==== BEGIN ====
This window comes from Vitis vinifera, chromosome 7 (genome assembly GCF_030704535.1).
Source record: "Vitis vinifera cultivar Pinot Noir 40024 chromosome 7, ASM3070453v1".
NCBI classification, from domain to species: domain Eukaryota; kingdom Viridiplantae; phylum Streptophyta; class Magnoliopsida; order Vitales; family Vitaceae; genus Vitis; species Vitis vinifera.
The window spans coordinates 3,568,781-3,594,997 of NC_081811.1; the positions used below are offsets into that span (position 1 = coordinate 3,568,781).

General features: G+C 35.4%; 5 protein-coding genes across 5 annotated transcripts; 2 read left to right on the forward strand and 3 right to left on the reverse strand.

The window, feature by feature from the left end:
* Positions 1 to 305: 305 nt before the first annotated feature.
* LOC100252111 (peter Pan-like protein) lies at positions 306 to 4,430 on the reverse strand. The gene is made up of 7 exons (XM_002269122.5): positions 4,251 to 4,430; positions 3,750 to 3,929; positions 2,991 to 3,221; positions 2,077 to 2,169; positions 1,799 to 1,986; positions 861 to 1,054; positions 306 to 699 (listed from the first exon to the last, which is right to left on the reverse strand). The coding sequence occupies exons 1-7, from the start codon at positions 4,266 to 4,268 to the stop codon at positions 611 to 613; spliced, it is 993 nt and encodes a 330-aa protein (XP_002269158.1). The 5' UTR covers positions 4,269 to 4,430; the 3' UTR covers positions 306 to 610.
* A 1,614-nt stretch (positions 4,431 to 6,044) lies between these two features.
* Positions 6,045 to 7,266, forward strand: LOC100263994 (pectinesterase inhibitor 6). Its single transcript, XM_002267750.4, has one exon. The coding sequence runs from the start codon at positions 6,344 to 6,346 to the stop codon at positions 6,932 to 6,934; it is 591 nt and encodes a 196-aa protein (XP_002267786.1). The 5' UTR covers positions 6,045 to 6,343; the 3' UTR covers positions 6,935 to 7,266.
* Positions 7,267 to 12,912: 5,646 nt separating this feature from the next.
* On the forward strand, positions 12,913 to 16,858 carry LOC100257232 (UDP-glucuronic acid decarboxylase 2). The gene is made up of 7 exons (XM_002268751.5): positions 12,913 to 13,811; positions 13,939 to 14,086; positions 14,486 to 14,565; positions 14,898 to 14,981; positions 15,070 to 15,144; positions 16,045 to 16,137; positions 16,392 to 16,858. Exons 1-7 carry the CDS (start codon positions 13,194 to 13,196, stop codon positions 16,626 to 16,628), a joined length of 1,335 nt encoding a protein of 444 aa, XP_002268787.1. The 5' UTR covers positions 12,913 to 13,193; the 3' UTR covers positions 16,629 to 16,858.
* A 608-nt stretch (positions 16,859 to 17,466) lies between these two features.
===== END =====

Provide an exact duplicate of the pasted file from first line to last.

This window comes from Vitis vinifera, chromosome 7 (genome assembly GCF_030704535.1).
Source record: "Vitis vinifera cultivar Pinot Noir 40024 chromosome 7, ASM3070453v1".
NCBI classification, from domain to species: domain Eukaryota; kingdom Viridiplantae; phylum Streptophyta; class Magnoliopsida; order Vitales; family Vitaceae; genus Vitis; species Vitis vinifera.
The window spans coordinates 3,568,781-3,594,997 of NC_081811.1; the positions used below are offsets into that span (position 1 = coordinate 3,568,781).

General features: G+C 35.4%; 5 protein-coding genes across 5 annotated transcripts; 2 read left to right on the forward strand and 3 right to left on the reverse strand.

The window, feature by feature from the left end:
* Positions 1 to 305: 305 nt before the first annotated feature.
* LOC100252111 (peter Pan-like protein) lies at positions 306 to 4,430 on the reverse strand. The gene is made up of 7 exons (XM_002269122.5): positions 4,251 to 4,430; positions 3,750 to 3,929; positions 2,991 to 3,221; positions 2,077 to 2,169; positions 1,799 to 1,986; positions 861 to 1,054; positions 306 to 699 (listed from the first exon to the last, which is right to left on the reverse strand). The coding sequence occupies exons 1-7, from the start codon at positions 4,266 to 4,268 to the stop codon at positions 611 to 613; spliced, it is 993 nt and encodes a 330-aa protein (XP_002269158.1). The 5' UTR covers positions 4,269 to 4,430; the 3' UTR covers positions 306 to 610.
* A 1,614-nt stretch (positions 4,431 to 6,044) lies between these two features.
* Positions 6,045 to 7,266, forward strand: LOC100263994 (pectinesterase inhibitor 6). Its single transcript, XM_002267750.4, has one exon. The coding sequence runs from the start codon at positions 6,344 to 6,346 to the stop codon at positions 6,932 to 6,934; it is 591 nt and encodes a 196-aa protein (XP_002267786.1). The 5' UTR covers positions 6,045 to 6,343; the 3' UTR covers positions 6,935 to 7,266.
* Positions 7,267 to 12,912: 5,646 nt separating this feature from the next.
* On the forward strand, positions 12,913 to 16,858 carry LOC100257232 (UDP-glucuronic acid decarboxylase 2). The gene is made up of 7 exons (XM_002268751.5): positions 12,913 to 13,811; positions 13,939 to 14,086; positions 14,486 to 14,565; positions 14,898 to 14,981; positions 15,070 to 15,144; positions 16,045 to 16,137; positions 16,392 to 16,858. Exons 1-7 carry the CDS (start codon positions 13,194 to 13,196, stop codon positions 16,626 to 16,628), a joined length of 1,335 nt encoding a protein of 444 aa, XP_002268787.1. The 5' UTR covers positions 12,913 to 13,193; the 3' UTR covers positions 16,629 to 16,858.
* A 608-nt stretch (positions 16,859 to 17,466) lies between these two features.